Vol. 2, # 9
*Now in the second year of distribution with over 275 subscribers!
Cherokee Genealogical Research
Part 1 of a 2-part series
Today, the Cherokees are the second most numerous American Indian people (only the Navajo tribe is larger). Many Americans believe themselves to have Cherokee ancestry, but tribal membership is solely the responsibility of the three recognized tribal governments (Cherokee Nation of Oklahoma; United Keetoowah Band, and the Eastern Band of North Carolina). It has been said that there are three types of Cherokees: “Cherokees,” “Wannabees,” and “Outtalucks.” Also, Cherokee “Princesses” did not exist.
As late as the year 1776, the Indian traders from the state of South Carolina were responsible for the majority of commerce between the white settlers and the Cherokee nation. Georgia, North Carolina and Virginia traders also dealt with the Cherokee, but on a much smaller scale. The Cherokees were a numerous and warlike people, inhabiting southern Appalachia, consisting of parts of the present States of Alabama, Georgia, North Carolina, South Carolina, and Tennessee. Nearly 300 years ago, British subjects (mainly of Scot ancestry) traveled into the mountain country to trade with the Indians. Many of these traders established trading posts in Cherokee towns, and by accepting a Native wife or consort, were adopted into the tribe. These men became known as “Indian Countrymen”.
A must-see reference is for Cherokee research is William L. McDowell’s The Colonial Records of South Carolina: Documents relating to Indian Affairs. It’s a 2- volume set published by the South Carolina Department of Archives and History.
Here are some important things to remember to guide you in researching Cherokee ancestry.
- Spellings of names are not always the same in historical records.
- Cherokee names have phonetic spellings utilizing both French and British pronunciation.
- Personal names will vary according to dialect or region. (The Cherokees had three dialects).
- Exercise caution in attempting to determine the degree of Cherokee blood. By 1900, there were very few full blood Cherokees alive.
- The surname you started with may lead you to another surname. More than likely, your search will lead to an early trader.
- As far as our ancestors who intermarried during the 18th century, on average, descendants today would possess about 1/128 to 1/256 Cherokee blood.
- Search the regions around the Cherokee nation, and be aware of the ever-changing borders of both the Cherokee lands and the frontier.
- There were four settlement groups in the Cherokee Nation. Namely, 1) OVERHILLS found in East Tennessee in the area of the Little Tennessee River; 2) VALLEY in lower East Tennessee, southwestern North Carolina, and north Georgia regions; 3) LOWER which covered the areas of western South Carolina, and northeastern Georgia; and 4) MIDDLE encompassing western North Carolina.
- Keep in mind they were transient and would move from place to place both inside and outside Cherokee boundaries.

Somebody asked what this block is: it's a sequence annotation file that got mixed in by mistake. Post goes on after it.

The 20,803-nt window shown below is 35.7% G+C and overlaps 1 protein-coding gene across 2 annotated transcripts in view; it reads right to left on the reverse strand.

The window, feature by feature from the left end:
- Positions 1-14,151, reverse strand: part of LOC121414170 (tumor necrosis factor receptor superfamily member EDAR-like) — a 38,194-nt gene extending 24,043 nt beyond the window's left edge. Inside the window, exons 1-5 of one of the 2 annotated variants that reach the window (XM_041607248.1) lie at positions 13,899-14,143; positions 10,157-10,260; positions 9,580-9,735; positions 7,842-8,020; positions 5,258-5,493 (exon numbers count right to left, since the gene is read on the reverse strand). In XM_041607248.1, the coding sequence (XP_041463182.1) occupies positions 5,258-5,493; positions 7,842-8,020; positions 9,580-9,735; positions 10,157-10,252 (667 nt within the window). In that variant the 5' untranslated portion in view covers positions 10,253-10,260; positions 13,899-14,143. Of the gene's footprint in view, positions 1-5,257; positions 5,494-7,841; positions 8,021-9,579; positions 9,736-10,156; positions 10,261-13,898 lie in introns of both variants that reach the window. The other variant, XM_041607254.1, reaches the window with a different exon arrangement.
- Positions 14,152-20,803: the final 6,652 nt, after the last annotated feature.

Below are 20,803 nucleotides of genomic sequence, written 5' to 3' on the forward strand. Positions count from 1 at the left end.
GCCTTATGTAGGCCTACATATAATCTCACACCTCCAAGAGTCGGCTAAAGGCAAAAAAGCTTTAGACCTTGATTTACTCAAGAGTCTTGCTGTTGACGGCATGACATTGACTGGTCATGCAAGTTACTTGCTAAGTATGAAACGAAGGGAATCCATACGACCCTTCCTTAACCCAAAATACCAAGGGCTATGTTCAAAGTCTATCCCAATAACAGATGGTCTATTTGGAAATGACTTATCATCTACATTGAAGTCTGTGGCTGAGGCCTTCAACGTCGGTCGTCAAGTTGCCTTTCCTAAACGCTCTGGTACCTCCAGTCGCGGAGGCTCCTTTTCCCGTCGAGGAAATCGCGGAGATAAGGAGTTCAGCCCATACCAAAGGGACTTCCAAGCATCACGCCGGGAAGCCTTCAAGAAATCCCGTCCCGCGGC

- Check all colonial, state and local histories, frontier histories, Indian trade records. Here’s a list of some early Colonial records worth searching:
The Colonial Records of the State of Georgia
The Colonial Records of North Carolina
The State Records of North Carolina
Documents of the American Revolution, 1770 - 1783
Executive Journals of the Council of Colonial Virginia
Virginia State Papers and Other Manuscripts, 1652 – 1781
(To be continued in the January issue …)
~ ~ ~ ~ ~ ~ ~ ~ ~ ~
Fact: Today, the Cherokees are the second most numerous American Indian people (only the Navajo tribe is larger). Many Americans believe themselves to have Cherokee ancestry, but tribal membership is solely the responsibility of the three recognized tribal governments (Cherokee Nation of Oklahoma; United Keetoowah Band, and the Eastern Band of North Carolina). It has been said that there are three types of Cherokees: “Cherokees,” “Wannabees,” and “Outtalucks.” ~ Jim Hicks, Cherokee Lineages
Tip: While many publishers offer works about the Cherokees, purchase those that may help most in research. Here is a short list of some of the companies with helpful resources that are in print.
Cherokee Publications, Cherokee, North Carolina.
Oklahoma Yesterday Publications, 8745 East 9th St. Tulsa, OK 74112 Tulsa, Oklahoma
University of Oklahoma Press, Norman, Oklahoma.
Overmountain Press, Johnson City, Tennessee.
University of Tennessee Press, Knoxville, Tennessee.
An excellent resource is a volume by Thomas G. Mooney entitled Exploring Your Cherokee Ancestry: A Basic Genealogical Research Guide, Tahlequah, OK.: Cherokee National Historical Society, 1992. A reference copy is available in the Huntsville Heritage Room (H 929.1 Moo).
~ ~ ~ ~ ~ ~ ~ ~ ~ ~
MyFamily.com and Genetree.com have both recently introduced new genealogical networking site to the Internet.
Winter Quarter (Jan. – Mar. 2008) Computer Genealogy Classes
Genealogy Online ~ Wednesdays, 2 to 4 PM
Jan. 23rd, Feb. 20th, Mar. 19th
Online Databases ~ Tuesdays, 5:30 to 6:30 PM
New England Historic Genealogy Database – Jan. 29th
Ancestry.com – Feb. 26th
Heritage Quest – Mar. 25th
All classes are held in the Computer Training Center on 3rd Floor of the Main Library. To register for a class, contact the Training Center at 532.2356 or stop by in person.
~ ~ ~ ~ ~ ~ ~ ~ ~ ~
Check out the Heritage Room's genealogy blog ‘The Bones Collector’ at ...
More new items have been added. Make sure to bookmark it if you haven’t already.
View our new online website for any genealogy-related events by clicking through to …
~ ~ ~ ~ ~ ~ ~ ~ ~ ~
Need to unsubscribe? Instructions now included with every email from this list.
Changing email addresses? Use our ‘Sign-Up’ form at … http://hpl.lib.al.us/lists to add your new address.
See You In The Heritage Room!
Computer Genealogy Librarian
Huntsville-Madison County Public Library
915 Monroe Street
Huntsville, AL 35801